The Firms

January 12, 2010 5:38 PM

Mortgage Lender Hits Latham and Manatt with Malpractice Suit

Posted by Drew Combs

Latham & Watkins and Manatt Phelps & Phillips are the targets of a malpractice lawsuit filed by ECC Capital Corp., which accuses the firms of botching a deal to sell its mortgage-origination business and a subprime-loan portfolio to Bear Stearns & Co.

The deal in question closed in 2007, but the two companies wound up battling over it in court until reaching a settlement and finalizing terms last July. Now that the legal wrangling with Bear Stearns is over, ECC Capital is going after the law firms that represented it during the transaction.

In the suit--filed on Friday in Los Angeles Superior Court--ECC Capital claims that two law firms drafted an agreement with Bear Stearns that was flawed and incomplete. Specifically, the complaint states, provisions that should have shifted the risk of early defaults in the loan portfolio to Bear Stearns were not properly drafted.

“As a result of Latham and Manatt’s incompetent draftsmanship, [Bear Stearns subsidiaries] asserted positions that would have been untenable under properly drafted transactional documents, including refusing timely to purchase over $1 billion of loans,” the complaint states. 

A Latham spokesman tells The Am Law Daily: "We are aware of the suit and as a matter of firm policy we will not comment other than to say the allegations against our firm are wholly without merit." In a statement, Manatt also described the claims as "meritless" and said the firm will aggressively defend itself.

ECC Capital's suit doesn't specify how much it seeks in damages, but says an expert estimates that the company was deprived of more than $48 million it should have gotten from Bear Stearns had the law firms handled the deal properly. The ECC complaint also says the company racked up some $4 million in legal fees in its lawsuit against Bear Stearns as a result of the firms' shoddy work. 

By way of background: Under an October 2003 deal between Bear Stearns and ECC Capital, the former agreed to provide the latter with money for making mortgage loans, with Bear Stearns then purchasing the  portfolios of mortgages from ECC Capital and securitizing them.

Two years later, a struggling ECC Capital agreed to sell its loan-origination unit to a Bear Stearns subsidiary for $26 million. According to court documents, the deal included ECC Capital originating more than $1 billion in loans between October 2006, when the sale agreement was ultimately signed, and the February 2007 closing date.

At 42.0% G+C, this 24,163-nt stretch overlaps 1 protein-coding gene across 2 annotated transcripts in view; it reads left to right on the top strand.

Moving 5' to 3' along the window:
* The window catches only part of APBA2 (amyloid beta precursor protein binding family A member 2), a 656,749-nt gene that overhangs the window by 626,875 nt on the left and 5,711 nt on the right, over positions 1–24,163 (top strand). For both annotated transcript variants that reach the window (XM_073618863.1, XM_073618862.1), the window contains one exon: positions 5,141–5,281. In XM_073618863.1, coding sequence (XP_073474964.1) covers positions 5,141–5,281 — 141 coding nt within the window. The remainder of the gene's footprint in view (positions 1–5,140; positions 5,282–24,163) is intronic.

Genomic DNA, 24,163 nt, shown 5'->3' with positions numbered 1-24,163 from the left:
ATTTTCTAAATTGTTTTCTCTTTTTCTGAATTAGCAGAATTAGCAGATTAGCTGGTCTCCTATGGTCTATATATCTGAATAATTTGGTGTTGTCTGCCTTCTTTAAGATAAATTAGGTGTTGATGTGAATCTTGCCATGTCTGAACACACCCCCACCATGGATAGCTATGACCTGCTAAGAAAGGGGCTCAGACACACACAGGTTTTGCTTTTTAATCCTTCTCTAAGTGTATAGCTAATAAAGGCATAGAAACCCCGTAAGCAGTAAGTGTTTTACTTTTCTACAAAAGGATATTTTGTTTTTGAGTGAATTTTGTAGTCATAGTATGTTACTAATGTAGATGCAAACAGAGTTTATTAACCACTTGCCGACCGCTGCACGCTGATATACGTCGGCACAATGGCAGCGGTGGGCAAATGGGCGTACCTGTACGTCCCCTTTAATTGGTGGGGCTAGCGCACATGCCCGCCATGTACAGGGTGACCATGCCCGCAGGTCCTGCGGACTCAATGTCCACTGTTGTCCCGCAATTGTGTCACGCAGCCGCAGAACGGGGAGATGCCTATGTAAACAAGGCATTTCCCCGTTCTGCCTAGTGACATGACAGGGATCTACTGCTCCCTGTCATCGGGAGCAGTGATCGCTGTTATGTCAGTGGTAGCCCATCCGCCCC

Further, court documents indicate that given the size of the loan porfolio, ECC Capital was keen to shift the risk of any early mortgage defaults to Bear Stearns. Typically, ECC Capital's complaint states, the party selling a mortgage loan agrees to repurchase that loan if the borrower defaults soon after obtaining. But ECC Capital maintains in its filing that Bear Stearns and ECC Capital negotiated an agreement that shifted the risk to Bear Stearns.

The complaint goes on to state that ECC Capital specifically informed Latham and Manatt that it was critical for the executed agreement between the two parties to clearly and unambiguously describe the transfer of risk this way. (ECC Capital first hired Latham in 2004 in connection with its initial public offering. Manatt had served as outside counsel for the company since 2003. Over the years, both firms have represented the mortgage company on various corporate matters.)

“Latham and Manatt were responsible for negotiating and drafting all relevant transactional agreements, including but not limited to, those related to the financing, purchase, and sale of over $1 billion of mortgage loans during the preclosing period,” the complaint states.

The filing cites several instances of what it describes as malpractice, including the drafting of the agreement, which, ECC Capital claims, fails to clearly stipulate that Bear Stearns would assume the risk related to early defaults as agreed.

ECC's complaint also says the firms failed to have the appropriate Bear Stearns subsidiary sign the agreement regarding the loan-portfolio purchase. As a result of this confusion, ECC claims, Bear Stearns refused to buy loans shortly after they were originated, and imposed requirements that borrowers make first payments before the loans would be purchased.

According to media reports at the time, ECC Capital actually paid Bear Stearns $7 million when the deal closed in 2007 because the $26 million sale price was offset by $33 million that, per an earlier agreement, the mortgage company owed the investment bank for advances on loans that sold for less than anticipated.

In the settlement the two parties reached last July, Bear Stearns agreed to pay ECC Capital $15 million.

Roque Santi, ECC Capital’s president and chief financial officer, did not return calls seeking comment. The company is represented by Santa Monica law firm Spolin Silverman Cohen & Bosserman, which also did not return calls seeking comment.

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